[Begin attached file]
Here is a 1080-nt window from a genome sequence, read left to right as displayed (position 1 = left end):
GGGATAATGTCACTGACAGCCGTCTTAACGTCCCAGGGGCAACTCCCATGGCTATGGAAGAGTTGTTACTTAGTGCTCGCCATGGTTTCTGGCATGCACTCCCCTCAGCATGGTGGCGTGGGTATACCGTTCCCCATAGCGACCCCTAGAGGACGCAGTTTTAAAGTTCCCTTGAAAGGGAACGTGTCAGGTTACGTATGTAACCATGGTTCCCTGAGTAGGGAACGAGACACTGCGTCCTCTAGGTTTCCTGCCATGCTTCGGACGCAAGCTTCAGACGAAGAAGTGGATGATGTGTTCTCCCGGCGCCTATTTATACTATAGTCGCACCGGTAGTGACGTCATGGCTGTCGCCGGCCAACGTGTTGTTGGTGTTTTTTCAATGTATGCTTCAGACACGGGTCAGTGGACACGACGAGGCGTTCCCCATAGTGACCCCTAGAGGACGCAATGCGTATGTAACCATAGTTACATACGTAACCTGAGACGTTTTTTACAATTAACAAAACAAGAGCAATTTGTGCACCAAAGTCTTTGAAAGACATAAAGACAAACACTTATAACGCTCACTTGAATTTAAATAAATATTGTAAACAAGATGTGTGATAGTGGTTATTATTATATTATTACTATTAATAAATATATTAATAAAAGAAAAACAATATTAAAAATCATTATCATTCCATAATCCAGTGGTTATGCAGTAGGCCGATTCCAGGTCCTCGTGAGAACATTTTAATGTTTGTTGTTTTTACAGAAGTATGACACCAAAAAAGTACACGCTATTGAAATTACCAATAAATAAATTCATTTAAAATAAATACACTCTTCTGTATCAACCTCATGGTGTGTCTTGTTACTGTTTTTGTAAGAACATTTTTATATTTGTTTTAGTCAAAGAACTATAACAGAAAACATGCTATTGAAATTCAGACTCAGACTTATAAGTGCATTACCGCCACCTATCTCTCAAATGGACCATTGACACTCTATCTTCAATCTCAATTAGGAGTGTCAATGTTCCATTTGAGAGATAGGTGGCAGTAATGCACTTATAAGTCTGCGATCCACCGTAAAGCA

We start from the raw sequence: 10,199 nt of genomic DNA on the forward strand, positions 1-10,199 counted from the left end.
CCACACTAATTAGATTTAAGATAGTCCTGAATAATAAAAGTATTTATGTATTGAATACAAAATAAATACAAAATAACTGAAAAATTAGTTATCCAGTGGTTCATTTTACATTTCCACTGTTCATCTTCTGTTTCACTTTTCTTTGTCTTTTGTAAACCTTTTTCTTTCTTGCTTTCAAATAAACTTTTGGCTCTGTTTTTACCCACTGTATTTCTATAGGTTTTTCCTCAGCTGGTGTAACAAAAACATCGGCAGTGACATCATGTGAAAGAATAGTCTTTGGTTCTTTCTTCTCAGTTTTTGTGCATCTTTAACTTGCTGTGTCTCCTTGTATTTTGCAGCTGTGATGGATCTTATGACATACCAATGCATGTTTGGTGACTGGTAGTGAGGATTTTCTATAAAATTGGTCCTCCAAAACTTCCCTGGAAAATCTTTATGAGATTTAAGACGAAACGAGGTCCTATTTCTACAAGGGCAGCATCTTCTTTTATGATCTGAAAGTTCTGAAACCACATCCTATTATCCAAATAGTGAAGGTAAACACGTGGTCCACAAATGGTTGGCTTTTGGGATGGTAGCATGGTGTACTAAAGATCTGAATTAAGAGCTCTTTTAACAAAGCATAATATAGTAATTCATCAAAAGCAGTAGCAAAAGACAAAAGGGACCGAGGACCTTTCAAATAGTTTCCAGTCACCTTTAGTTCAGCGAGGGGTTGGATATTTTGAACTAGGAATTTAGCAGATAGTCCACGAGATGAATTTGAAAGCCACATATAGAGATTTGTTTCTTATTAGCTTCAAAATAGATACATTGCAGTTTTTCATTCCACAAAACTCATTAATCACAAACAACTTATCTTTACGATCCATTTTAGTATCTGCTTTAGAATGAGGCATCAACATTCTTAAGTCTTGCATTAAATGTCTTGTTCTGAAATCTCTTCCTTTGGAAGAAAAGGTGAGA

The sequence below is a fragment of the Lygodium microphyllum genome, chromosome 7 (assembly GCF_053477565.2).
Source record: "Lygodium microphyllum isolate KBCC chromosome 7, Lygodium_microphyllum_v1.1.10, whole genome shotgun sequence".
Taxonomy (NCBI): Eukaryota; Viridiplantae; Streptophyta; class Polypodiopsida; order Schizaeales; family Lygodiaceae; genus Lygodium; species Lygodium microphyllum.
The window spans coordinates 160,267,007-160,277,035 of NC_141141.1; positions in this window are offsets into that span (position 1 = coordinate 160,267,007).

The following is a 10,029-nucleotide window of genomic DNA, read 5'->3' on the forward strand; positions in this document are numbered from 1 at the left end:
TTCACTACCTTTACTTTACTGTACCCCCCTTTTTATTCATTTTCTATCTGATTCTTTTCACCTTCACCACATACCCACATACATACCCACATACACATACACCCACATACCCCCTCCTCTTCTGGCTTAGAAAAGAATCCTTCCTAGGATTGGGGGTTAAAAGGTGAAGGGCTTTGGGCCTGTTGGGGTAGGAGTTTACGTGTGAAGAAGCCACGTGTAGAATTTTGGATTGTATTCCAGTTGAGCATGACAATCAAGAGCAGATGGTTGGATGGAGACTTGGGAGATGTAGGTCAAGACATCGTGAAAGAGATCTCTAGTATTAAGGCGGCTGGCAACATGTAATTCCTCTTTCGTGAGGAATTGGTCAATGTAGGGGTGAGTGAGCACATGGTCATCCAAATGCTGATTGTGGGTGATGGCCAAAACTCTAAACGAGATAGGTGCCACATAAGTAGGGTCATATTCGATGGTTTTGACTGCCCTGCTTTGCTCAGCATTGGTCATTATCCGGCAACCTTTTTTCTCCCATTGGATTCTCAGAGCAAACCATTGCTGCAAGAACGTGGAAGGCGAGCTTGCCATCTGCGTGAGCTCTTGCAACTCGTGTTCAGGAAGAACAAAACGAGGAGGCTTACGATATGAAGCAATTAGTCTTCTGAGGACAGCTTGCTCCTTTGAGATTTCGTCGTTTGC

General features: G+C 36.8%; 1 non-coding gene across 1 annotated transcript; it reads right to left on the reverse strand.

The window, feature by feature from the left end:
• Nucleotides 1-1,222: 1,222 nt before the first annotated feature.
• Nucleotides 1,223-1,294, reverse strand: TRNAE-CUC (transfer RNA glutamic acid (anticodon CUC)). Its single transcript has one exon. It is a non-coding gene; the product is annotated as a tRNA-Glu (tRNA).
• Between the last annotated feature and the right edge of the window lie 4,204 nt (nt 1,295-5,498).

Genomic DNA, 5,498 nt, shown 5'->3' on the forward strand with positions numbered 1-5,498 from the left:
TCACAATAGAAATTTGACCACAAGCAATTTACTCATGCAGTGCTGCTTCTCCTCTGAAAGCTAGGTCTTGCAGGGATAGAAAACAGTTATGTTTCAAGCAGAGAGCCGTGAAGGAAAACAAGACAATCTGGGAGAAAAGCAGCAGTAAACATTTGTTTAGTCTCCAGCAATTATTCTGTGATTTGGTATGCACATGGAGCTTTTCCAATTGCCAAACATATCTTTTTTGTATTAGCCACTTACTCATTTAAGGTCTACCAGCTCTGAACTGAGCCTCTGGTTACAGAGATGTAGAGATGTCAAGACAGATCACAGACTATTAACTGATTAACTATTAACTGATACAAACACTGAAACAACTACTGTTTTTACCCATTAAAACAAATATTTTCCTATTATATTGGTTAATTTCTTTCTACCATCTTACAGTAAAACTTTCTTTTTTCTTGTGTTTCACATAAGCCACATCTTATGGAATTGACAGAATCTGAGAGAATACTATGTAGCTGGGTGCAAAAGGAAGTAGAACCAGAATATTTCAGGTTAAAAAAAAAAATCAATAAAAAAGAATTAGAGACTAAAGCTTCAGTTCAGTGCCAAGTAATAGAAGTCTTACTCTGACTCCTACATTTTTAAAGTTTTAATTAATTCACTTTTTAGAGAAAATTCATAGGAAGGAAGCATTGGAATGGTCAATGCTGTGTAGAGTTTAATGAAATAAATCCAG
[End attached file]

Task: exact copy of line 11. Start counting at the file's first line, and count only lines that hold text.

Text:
General features: G+C 36.8%; 1 non-coding gene across 1 annotated transcript; it reads right to left on the reverse strand.